Tuesday, August 31, 2010

January 4, 2010 - Could Twitter create responsible writers?

Back to the original format! Happy 2010 again everyone. I brought home a big box of new graphic novels to review; I created 5 separate to-do lists and have started accomplishing things on them; I began my Wii Active exercise regiment ... I think I'm ready to be healthy and productive.

This past week, I made my first Tweet on Twitter. I told myself I was not going to post anything on Twitter. My main aim was to follow leaders in the library, technological, and education fields to get a daily dose of PD. LD was my model and I admire how she finds amazing things as part of her Professional Learning Network on Twitter and shares it with the rest of the teacher-librarians in our school board. My tune changed when I realized that my pal PT had shared some great sites with our small team. Would that be fair for me to hoard all that neat information and not share it, when others share so freely with me? I don't know if my first Tweet actually worked. I'm not astute in the ways of the Twitterer to see my own posts yet.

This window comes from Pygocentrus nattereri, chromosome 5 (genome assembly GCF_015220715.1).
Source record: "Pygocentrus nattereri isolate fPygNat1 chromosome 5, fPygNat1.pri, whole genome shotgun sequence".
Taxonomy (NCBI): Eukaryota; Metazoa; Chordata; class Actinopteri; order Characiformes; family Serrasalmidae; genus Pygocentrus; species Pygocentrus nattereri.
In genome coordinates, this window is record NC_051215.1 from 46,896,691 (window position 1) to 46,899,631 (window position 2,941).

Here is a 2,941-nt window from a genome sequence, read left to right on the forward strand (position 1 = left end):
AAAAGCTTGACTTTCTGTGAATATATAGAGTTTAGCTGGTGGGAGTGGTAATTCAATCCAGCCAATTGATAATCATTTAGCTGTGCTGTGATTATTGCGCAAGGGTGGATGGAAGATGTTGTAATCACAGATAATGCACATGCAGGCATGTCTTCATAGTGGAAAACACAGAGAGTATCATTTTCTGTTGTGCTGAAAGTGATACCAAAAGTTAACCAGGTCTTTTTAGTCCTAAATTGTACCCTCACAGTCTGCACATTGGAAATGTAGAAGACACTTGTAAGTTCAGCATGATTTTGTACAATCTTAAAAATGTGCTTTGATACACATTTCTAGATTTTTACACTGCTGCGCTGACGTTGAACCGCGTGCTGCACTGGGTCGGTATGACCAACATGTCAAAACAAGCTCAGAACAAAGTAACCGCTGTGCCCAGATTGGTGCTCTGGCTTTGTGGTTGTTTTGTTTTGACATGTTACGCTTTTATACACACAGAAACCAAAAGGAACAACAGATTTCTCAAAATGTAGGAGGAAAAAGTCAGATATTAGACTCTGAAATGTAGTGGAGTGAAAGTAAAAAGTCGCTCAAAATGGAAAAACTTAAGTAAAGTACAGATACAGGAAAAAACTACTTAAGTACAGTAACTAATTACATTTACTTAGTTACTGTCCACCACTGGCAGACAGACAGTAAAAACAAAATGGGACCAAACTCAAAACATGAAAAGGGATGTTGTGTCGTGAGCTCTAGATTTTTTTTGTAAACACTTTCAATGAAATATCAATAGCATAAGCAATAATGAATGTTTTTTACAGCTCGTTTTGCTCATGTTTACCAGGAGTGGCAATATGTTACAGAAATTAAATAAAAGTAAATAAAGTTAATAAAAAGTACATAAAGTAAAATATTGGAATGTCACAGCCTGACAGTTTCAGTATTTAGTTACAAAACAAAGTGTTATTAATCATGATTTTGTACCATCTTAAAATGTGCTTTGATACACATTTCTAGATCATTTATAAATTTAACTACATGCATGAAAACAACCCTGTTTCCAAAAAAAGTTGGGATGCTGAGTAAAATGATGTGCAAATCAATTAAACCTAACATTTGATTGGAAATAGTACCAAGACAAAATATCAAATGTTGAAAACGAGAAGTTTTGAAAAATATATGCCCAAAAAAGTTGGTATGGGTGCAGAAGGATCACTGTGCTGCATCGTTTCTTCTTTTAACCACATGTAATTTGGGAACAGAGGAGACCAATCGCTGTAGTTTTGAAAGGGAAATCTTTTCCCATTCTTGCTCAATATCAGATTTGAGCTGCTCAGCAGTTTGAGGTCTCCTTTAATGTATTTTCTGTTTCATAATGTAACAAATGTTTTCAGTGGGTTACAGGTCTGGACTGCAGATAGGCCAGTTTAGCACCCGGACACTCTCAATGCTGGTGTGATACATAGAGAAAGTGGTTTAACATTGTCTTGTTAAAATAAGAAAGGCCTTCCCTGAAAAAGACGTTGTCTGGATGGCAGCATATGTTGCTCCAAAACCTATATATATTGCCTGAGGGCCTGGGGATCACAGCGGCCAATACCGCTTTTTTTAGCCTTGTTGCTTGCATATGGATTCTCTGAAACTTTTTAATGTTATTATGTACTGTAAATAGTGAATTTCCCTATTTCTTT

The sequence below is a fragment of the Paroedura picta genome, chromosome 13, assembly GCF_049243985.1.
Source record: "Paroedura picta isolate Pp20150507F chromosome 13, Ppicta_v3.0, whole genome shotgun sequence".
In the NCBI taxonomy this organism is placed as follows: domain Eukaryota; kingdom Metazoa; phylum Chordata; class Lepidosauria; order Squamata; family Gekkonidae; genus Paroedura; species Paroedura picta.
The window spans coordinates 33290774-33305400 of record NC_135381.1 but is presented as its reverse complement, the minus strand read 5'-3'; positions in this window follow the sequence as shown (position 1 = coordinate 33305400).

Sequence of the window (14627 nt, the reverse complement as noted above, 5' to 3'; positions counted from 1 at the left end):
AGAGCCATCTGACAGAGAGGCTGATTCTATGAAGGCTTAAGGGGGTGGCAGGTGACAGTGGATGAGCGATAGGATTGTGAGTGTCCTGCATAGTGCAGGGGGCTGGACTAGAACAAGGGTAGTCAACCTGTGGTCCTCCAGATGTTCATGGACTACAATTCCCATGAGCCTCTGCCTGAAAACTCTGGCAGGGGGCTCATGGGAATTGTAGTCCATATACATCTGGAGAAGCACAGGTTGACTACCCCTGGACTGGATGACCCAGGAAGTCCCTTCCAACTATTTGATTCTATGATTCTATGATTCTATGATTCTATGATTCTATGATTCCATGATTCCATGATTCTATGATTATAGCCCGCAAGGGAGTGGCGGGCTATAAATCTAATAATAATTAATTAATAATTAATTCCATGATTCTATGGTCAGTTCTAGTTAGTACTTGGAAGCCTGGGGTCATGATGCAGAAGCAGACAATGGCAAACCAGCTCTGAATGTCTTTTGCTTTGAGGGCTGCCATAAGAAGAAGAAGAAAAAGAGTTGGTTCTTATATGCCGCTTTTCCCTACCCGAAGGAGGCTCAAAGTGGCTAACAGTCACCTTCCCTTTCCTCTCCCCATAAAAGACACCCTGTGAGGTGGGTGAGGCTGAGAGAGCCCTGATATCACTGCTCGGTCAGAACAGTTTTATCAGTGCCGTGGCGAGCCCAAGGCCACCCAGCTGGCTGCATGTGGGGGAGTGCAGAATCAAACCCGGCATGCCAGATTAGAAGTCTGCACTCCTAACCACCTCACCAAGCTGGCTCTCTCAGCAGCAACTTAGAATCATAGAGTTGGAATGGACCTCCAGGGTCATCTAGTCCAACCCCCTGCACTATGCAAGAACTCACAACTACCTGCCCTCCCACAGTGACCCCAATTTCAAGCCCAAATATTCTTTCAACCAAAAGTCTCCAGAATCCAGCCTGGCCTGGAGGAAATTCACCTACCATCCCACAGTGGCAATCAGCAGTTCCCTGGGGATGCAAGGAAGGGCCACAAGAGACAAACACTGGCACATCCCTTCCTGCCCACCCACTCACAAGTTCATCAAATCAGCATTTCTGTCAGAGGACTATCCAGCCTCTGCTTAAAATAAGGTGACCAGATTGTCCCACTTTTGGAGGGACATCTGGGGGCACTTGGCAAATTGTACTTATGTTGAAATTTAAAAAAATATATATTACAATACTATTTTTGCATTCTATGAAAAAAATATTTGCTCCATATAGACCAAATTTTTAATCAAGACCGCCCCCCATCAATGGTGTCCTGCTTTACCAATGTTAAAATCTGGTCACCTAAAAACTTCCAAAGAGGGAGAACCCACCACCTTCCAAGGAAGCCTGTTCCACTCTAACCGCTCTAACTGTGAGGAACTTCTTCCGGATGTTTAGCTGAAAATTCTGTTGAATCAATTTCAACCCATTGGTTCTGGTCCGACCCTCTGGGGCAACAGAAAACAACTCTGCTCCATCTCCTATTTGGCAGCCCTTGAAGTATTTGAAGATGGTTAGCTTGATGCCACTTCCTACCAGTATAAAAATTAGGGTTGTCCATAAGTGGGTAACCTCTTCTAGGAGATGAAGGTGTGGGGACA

I noticed that several people I have chosen to follow have in turn decided to follow me. That's a great honour (since I think these people are rather neat-o) but also makes me think carefully about what I post. I don't have huge amounts of followers, unlike Peter Facinelli, who was chosen for some award as the Best Celebrity to follow on Twitter - he plays Carlisle, the patriarch of the Cullen family of vampires in Twilight and New Moon - he has thousands of followers and uses his Twitter account to promote charity events as well as keep his fans abreast of his professional and personal life. However, unlike this blog, for instance, where I know people are reading it but they are relatively faceless and nameless, I know exactly who is watching my Tweets. Could that make people who Twitter think carefully about how or what they post, or am I an anomaly? Does that 140 character limit force people to be choosy about their words, or just too brief to be meaningful? Knowing their teachers were watching didn't stop one or two of my junior division students from misusing the class blog but it's hard to record evidence of "would've" or "thought-about-it-but-didn't"s. I'm still new to Twitter but time will tell. My Twitter address (if I get this right) is @gntlinto.

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